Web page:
In Washington they call it being taken to the woodshed. That’s what happened when President Barack Obama summoned nine financial regulators to come in for a talk. The president wanted to know what’s taking them so long to write the rules needed to make sure the 2008 economic crisis won’t be repeated.
It’s been more than three years since the Dodd-Frank financial reform law passed. Yet less than 40 percent of the law’s requirements have been met.
One reason is the long list of agencies represented in Obama’s office: the U.S. Treasury, the Federal Reserve, the Office of the Comptroller of the Currency, the Consumer Financial Protection Bureau, the Federal Housing Finance Agency, the Commodity Futures Trading Commission, the Federal Deposit Insurance Corp., the National Credit Union Administration, and the Securities and Exchange Commission.
Our head is spinning, too. Many of these have overlapping duties. And the leaders of all the agencies seem to have the natural impulse that drives bureaucracies: elbows-out protection of turf. The result is a lot of unnecessary delay.
Possibly the most important Dodd-Frank mandate still hanging is the Volcker Rule, which bars banks with federally guaranteed deposits from using their own funds when trading securities. Five agencies have a hand in writing it, and each has a veto. No wonder it’s a year behind schedule.
Also pending are important rules governing how Wall Street bundles mortgages into bonds for sale to investors, limits on the use of leverage by banks, and requirements for money to be set aside on certain derivatives trades. All require multi-agency agreement.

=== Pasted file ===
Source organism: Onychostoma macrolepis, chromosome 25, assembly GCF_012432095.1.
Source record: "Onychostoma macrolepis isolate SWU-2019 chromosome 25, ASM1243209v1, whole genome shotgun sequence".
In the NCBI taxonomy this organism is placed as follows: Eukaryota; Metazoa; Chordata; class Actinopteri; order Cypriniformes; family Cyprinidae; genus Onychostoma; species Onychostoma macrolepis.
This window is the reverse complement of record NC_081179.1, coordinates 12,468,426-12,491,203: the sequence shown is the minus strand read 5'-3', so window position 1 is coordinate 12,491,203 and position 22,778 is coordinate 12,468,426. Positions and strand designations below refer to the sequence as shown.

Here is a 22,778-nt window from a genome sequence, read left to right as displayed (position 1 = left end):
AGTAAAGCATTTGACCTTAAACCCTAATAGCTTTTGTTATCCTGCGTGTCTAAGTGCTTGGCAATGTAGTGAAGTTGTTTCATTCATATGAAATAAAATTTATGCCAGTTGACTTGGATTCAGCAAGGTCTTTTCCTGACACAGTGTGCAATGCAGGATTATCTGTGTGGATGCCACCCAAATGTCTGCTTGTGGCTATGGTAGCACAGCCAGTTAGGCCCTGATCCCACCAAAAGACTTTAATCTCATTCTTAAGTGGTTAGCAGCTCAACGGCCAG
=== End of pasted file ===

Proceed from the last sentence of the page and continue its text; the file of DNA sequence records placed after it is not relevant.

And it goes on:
In 2009, Obama considered streamlining the system, including by collapsing four banking agencies into one and combining the SEC and CFTC. It made sense, and could have saved taxpayers a bundle. Sadly, he dismissed the idea because he wanted to avoid the territorial battles that would have erupted.
By choosing the expedient route, Obama may have baked in the very delays he hoped to avoid. The Volcker Rule deserves special attention in this regard. More than any regulation, it would address the too-big-to-fail issue by reducing the risks that the largest banks pose to taxpayers. But the banking agencies are at odds with each other and with the SEC over how to distinguish legitimate market-making (buying and selling securities on behalf of a client) and hedging—the two types of proprietary trading that the law allows—from high-risk speculative trading by large banks for their own profit.
With 60 percent of the Dodd-Frank act’s directives to come, it behooves the president to keep a fire under regulators’ feet. If he truly wants to see them hustle, he should invite Congress to work with him on a cost-saving, bureaucracy-slimming, financial agency overhaul.